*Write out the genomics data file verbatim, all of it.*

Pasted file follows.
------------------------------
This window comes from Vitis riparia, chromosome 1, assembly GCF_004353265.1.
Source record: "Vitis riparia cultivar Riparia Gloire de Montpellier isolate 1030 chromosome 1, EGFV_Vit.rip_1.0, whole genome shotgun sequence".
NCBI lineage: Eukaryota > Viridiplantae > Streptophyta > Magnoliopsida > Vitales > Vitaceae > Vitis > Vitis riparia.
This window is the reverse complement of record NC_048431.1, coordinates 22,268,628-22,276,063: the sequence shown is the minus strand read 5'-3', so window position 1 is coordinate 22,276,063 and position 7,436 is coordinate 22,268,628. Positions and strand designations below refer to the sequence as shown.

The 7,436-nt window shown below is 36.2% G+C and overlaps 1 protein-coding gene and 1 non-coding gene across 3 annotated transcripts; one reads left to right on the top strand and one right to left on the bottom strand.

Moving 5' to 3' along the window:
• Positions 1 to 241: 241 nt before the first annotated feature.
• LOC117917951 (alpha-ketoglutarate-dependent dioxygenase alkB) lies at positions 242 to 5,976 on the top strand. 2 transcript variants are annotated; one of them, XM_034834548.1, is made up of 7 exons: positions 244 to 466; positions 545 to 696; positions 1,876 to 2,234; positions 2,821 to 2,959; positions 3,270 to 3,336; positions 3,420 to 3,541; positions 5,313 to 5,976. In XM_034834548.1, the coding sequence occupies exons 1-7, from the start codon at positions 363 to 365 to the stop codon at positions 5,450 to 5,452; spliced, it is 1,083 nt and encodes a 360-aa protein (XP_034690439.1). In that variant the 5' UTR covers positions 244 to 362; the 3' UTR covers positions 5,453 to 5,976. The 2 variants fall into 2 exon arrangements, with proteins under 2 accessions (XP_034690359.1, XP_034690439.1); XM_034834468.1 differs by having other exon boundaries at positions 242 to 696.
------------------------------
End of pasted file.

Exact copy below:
This window comes from Vitis riparia, chromosome 1, assembly GCF_004353265.1.
Source record: "Vitis riparia cultivar Riparia Gloire de Montpellier isolate 1030 chromosome 1, EGFV_Vit.rip_1.0, whole genome shotgun sequence".
NCBI lineage: Eukaryota > Viridiplantae > Streptophyta > Magnoliopsida > Vitales > Vitaceae > Vitis > Vitis riparia.
This window is the reverse complement of record NC_048431.1, coordinates 22,268,628-22,276,063: the sequence shown is the minus strand read 5'-3', so window position 1 is coordinate 22,276,063 and position 7,436 is coordinate 22,268,628. Positions and strand designations below refer to the sequence as shown.

The 7,436-nt window shown below is 36.2% G+C and overlaps 1 protein-coding gene and 1 non-coding gene across 3 annotated transcripts; one reads left to right on the top strand and one right to left on the bottom strand.

Moving 5' to 3' along the window:
• Positions 1 to 241: 241 nt before the first annotated feature.
• LOC117917951 (alpha-ketoglutarate-dependent dioxygenase alkB) lies at positions 242 to 5,976 on the top strand. 2 transcript variants are annotated; one of them, XM_034834548.1, is made up of 7 exons: positions 244 to 466; positions 545 to 696; positions 1,876 to 2,234; positions 2,821 to 2,959; positions 3,270 to 3,336; positions 3,420 to 3,541; positions 5,313 to 5,976. In XM_034834548.1, the coding sequence occupies exons 1-7, from the start codon at positions 363 to 365 to the stop codon at positions 5,450 to 5,452; spliced, it is 1,083 nt and encodes a 360-aa protein (XP_034690439.1). In that variant the 5' UTR covers positions 244 to 362; the 3' UTR covers positions 5,453 to 5,976. The 2 variants fall into 2 exon arrangements, with proteins under 2 accessions (XP_034690359.1, XP_034690439.1); XM_034834468.1 differs by having other exon boundaries at positions 242 to 696.